Researchers at the University of Colorado at Boulder have moved a step closer to building a compact, tabletop x-ray microscope that could be used for biological imaging at super-high resolution.
They have fired a femtosecond laser - a laser that generates light pulses with durations as short as 100 trillionth of a second - through a gas-filled tube called a waveguide to create efficient "laser-like" beams in regions of the spectrum that were previously inaccessible.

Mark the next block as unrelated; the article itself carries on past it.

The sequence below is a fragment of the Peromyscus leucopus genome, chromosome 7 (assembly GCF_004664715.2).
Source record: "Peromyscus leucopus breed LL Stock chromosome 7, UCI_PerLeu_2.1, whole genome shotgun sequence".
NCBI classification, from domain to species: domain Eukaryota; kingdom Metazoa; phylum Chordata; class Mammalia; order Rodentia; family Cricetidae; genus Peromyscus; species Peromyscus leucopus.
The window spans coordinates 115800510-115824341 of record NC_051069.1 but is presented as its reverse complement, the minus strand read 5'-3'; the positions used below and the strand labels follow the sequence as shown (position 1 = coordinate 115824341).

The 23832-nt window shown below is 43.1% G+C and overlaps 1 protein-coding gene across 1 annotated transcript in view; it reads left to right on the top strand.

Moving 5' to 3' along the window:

This "soft" x-ray light is generated in a wavelength region called the "water-window", which is an important region for biological imaging. The water window is an area where water is less absorbing than carbon, so carbon absorbs more light and makes it easier to take images. Current technology requires large-scale and expensive equipment.
It is hoped that this work will result in a compact microscope for desktop biological imaging to show processes happening within living cells.